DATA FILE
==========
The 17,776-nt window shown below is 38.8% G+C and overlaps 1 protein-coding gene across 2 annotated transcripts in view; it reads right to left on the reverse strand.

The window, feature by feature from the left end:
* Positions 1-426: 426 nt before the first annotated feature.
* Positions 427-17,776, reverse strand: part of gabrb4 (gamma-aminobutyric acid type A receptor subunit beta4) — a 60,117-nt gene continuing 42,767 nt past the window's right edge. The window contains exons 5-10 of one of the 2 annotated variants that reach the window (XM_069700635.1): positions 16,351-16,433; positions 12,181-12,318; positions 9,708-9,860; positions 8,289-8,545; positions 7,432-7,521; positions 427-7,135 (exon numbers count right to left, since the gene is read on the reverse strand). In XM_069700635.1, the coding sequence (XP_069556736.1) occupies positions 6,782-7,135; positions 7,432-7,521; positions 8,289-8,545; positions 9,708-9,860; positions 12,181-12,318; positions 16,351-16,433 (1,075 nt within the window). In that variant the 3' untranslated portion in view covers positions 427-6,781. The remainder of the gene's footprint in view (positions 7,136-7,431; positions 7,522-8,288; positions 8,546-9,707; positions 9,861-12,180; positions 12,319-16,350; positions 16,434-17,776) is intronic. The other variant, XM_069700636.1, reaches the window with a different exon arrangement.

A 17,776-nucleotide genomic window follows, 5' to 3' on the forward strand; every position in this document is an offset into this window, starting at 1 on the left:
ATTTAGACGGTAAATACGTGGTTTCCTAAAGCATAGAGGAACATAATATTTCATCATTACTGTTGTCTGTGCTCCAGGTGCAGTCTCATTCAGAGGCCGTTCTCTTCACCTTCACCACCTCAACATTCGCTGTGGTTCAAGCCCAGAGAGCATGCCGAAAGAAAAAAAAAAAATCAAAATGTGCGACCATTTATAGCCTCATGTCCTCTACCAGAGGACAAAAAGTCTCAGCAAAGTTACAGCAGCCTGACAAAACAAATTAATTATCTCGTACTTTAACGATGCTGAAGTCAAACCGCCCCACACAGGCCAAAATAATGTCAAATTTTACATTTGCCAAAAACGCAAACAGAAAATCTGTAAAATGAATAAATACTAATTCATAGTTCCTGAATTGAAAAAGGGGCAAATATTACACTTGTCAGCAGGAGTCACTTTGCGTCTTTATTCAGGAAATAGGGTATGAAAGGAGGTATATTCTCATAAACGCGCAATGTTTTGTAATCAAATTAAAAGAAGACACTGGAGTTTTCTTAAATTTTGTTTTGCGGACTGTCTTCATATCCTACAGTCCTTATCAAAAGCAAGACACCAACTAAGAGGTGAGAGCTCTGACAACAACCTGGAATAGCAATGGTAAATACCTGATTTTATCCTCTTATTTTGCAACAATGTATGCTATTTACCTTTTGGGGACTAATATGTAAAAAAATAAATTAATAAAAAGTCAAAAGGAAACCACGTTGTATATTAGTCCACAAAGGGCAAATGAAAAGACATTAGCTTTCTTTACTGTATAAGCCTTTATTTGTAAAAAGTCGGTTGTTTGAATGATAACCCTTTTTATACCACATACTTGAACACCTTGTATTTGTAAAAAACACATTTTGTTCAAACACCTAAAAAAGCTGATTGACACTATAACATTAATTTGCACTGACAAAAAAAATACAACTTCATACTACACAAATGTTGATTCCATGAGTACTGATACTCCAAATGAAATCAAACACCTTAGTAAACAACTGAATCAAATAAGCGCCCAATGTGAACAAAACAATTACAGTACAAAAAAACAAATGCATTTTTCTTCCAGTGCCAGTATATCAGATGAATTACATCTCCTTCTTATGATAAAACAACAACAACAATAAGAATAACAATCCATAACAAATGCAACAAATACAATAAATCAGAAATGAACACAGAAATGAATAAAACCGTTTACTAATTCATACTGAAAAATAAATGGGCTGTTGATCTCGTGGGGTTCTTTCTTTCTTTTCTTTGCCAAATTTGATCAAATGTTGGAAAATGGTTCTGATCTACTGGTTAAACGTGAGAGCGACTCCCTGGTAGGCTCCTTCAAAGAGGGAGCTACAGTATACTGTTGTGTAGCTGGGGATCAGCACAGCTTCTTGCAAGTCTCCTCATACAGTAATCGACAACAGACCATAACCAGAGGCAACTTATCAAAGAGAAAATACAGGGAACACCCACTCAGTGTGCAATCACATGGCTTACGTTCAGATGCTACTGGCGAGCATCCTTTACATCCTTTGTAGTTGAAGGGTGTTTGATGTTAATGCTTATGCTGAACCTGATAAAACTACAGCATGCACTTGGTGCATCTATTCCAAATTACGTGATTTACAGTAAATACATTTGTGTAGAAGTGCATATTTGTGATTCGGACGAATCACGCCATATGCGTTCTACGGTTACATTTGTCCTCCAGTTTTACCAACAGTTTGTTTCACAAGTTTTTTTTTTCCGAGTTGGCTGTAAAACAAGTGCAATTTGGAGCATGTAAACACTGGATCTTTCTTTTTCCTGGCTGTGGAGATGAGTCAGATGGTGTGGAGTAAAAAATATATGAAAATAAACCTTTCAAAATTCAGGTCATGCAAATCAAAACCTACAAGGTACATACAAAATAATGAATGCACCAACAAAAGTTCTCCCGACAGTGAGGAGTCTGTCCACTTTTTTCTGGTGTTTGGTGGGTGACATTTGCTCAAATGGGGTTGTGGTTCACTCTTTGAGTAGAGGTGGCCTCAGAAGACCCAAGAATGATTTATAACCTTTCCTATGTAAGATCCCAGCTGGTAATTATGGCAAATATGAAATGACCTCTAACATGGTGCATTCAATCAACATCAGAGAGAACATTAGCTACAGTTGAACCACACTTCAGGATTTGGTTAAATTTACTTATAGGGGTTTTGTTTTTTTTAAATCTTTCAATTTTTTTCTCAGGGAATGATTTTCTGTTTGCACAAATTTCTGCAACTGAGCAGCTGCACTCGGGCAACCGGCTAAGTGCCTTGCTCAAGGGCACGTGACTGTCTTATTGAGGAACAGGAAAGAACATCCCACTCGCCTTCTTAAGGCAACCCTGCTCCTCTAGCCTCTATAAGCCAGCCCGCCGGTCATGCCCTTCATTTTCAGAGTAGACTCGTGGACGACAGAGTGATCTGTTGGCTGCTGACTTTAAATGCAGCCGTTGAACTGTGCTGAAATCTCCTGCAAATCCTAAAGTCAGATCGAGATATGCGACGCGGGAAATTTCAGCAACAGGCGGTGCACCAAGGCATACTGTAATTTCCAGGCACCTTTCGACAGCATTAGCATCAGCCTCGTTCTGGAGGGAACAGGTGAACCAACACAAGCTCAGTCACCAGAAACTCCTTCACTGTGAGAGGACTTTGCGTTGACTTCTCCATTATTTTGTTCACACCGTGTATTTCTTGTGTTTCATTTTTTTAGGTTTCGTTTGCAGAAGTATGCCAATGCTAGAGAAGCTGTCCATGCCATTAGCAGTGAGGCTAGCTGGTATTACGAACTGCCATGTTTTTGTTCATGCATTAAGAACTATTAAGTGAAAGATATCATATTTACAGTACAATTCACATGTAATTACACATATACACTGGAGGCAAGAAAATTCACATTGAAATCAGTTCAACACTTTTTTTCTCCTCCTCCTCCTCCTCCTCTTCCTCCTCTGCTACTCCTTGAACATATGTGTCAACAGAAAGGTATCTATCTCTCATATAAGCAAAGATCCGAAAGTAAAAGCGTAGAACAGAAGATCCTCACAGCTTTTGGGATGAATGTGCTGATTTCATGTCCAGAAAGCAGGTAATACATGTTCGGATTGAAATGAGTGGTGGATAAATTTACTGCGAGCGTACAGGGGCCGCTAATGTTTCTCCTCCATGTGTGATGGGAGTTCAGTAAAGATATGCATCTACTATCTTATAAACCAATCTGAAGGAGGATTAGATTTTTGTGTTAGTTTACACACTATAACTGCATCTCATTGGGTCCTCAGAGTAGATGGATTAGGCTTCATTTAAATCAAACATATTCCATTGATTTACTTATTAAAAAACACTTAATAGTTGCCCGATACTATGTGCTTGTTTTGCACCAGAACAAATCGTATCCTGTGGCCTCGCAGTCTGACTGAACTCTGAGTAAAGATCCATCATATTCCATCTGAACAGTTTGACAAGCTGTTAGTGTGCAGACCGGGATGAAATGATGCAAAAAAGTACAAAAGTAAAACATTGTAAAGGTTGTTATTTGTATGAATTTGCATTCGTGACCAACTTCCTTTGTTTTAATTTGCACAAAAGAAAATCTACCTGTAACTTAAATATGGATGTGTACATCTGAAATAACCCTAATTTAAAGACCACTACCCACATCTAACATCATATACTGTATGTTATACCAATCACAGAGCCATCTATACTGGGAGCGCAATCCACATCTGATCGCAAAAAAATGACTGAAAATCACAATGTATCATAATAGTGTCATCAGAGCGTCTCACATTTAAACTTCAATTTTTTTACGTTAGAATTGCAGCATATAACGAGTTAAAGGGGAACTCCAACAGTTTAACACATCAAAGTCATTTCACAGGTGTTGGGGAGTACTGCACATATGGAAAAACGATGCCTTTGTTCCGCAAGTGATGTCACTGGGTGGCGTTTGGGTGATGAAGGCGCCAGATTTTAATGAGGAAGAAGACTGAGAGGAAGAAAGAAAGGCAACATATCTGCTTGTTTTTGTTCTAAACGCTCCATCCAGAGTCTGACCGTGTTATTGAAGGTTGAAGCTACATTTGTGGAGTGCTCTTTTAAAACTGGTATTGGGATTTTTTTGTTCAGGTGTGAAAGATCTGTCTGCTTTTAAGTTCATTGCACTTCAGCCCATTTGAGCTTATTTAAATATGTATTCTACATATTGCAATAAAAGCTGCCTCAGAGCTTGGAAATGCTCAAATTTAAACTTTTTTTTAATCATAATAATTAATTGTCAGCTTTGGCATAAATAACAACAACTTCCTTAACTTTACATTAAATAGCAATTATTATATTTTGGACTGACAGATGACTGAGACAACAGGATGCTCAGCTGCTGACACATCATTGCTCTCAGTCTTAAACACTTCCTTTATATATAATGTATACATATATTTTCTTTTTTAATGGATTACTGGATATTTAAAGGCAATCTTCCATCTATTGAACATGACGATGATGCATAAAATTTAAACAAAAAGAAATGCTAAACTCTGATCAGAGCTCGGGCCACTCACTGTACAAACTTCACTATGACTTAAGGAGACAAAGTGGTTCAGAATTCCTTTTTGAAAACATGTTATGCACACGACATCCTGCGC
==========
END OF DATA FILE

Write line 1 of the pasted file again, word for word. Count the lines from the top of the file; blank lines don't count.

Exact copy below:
The 17,776-nt window shown below is 38.8% G+C and overlaps 1 protein-coding gene across 2 annotated transcripts in view; it reads right to left on the reverse strand.